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Post Fri. Feb. 25, 2011 7:50 pm

Well, it all depends on the height of your 6" chimney. The height of the chimney has a direct effect on it's capacity. A chart from the 1981 copy of "Wood Heat Safety" by Jay W. Shelton, shows the following ratings for a chimney.

Height----6" Chimney----------7" Chimney----------------8" Chimney
in Feet
6'..........71,000 Btu...........102,000 Btu..............142,000 Btu
8'..........81,000 Btu...........118,000 Btu..............162,000 Btu
10'.........89,000 Btu...........129,000 Btu..............175,000 Btu
15'........105,000 Btu...........150,000 Btu..............210,000 Btu
20'........120,000 Btu...........170,000 Btu..............240,000 Btu
30'........135,000 Btu...........195,000 Btu..............275,000 Btu

So, it is possible to do successfully and safely provided you take into account the capacity of the appliance and the chimney it is connected. If you are planning on firing at the stoves rated capacity or anywhere in between this table should help.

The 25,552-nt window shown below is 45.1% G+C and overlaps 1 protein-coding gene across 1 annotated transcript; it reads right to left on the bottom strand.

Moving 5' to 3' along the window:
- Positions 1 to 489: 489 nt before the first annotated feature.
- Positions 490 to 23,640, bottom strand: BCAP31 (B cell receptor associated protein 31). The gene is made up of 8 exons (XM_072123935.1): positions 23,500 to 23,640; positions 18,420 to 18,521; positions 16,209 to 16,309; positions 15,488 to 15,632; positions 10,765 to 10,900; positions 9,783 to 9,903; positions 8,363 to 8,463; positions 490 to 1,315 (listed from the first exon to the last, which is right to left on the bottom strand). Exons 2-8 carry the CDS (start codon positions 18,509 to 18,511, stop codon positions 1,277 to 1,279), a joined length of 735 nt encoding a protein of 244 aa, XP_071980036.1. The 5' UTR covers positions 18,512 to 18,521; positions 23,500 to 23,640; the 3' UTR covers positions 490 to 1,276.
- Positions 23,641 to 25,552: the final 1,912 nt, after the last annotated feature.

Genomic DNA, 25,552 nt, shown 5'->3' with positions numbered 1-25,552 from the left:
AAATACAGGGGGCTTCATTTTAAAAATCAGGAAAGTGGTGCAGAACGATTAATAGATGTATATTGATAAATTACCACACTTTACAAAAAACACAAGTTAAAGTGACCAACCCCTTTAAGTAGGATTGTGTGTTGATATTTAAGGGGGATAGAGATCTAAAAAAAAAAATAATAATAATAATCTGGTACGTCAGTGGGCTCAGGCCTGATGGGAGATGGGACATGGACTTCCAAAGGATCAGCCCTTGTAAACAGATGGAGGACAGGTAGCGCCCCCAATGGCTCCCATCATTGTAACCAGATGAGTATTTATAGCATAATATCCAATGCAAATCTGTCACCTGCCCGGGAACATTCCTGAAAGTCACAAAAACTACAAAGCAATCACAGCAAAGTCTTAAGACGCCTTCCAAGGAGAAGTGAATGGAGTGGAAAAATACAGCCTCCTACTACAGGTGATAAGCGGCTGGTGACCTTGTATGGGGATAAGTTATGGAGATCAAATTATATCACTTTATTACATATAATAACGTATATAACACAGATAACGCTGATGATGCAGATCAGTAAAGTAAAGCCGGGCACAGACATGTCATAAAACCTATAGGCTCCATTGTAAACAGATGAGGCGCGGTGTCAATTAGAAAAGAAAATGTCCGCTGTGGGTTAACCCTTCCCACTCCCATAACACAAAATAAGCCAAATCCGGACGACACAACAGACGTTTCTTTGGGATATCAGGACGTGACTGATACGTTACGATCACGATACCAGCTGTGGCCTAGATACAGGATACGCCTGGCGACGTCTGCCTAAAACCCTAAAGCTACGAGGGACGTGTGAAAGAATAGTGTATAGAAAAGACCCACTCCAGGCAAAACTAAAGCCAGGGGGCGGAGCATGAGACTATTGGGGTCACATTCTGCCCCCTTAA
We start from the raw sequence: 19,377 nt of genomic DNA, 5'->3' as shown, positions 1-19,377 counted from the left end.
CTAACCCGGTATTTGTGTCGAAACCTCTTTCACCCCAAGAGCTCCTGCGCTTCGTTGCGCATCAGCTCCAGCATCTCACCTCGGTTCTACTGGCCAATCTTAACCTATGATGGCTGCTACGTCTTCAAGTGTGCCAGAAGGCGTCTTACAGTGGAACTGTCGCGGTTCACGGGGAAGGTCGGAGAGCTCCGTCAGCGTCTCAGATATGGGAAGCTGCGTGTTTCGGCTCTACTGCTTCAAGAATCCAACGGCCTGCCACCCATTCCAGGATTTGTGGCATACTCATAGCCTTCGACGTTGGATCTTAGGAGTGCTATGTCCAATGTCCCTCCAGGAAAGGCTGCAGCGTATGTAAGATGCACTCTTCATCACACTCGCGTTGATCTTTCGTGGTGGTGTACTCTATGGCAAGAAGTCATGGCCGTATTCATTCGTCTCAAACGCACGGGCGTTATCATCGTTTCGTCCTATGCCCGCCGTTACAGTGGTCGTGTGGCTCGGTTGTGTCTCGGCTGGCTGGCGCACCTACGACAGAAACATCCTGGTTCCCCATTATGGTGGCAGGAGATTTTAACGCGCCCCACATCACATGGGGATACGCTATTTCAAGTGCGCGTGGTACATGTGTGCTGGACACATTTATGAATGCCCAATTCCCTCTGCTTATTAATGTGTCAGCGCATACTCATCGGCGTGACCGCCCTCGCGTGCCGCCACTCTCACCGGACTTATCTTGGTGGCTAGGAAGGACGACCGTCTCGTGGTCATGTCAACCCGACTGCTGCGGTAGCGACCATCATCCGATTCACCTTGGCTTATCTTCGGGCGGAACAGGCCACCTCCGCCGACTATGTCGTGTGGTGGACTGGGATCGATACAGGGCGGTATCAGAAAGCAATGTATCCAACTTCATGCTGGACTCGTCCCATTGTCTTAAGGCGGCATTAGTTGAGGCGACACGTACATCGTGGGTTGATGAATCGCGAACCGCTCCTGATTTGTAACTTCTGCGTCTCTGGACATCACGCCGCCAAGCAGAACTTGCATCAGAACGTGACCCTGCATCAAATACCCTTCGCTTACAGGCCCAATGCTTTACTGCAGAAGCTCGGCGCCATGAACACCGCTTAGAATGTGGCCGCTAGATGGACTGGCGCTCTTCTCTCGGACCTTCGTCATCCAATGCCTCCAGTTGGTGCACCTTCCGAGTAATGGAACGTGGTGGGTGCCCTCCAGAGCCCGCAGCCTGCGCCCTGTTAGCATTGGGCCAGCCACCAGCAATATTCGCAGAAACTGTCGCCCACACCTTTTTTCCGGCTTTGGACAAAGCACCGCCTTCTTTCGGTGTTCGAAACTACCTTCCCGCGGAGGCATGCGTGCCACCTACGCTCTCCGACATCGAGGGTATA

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Coalfire
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Post Fri. Feb. 25, 2011 8:19 pm

Freddy wrote:I can't speak for every state, but here in Maine you are not allowed to decrease. Even if it's not mentioned in your state code, stop & think about it. Why would a manufacturer put an eight inch pipe on a stove rather than a six? Wouldn't a 6 be cheaper? Yes, wouldn't a 6 fit more chimneys? Yes, so why would they use an eight? Because that particular stove needs it! Either the design or the capacity of the stove is such that a 6" will not removes the exhaust in a timely fashion. So, if you reduce an eight inch to a six inch, you are asking for trouble. It might work OK for a while, or maybe even forever, but the fact of the matter is that when asked for full output you will have troubles. Those troubles can be anything from not giving the heat it should, to putting carbon monoxide into your house and killing all occupants.
I think the larger flu is cause it is a coal/wood stove. you normally need a larger flu for the wood part. So if he only burnt coal the smaller pipe would probably work. Wether it is up to code or not is another question.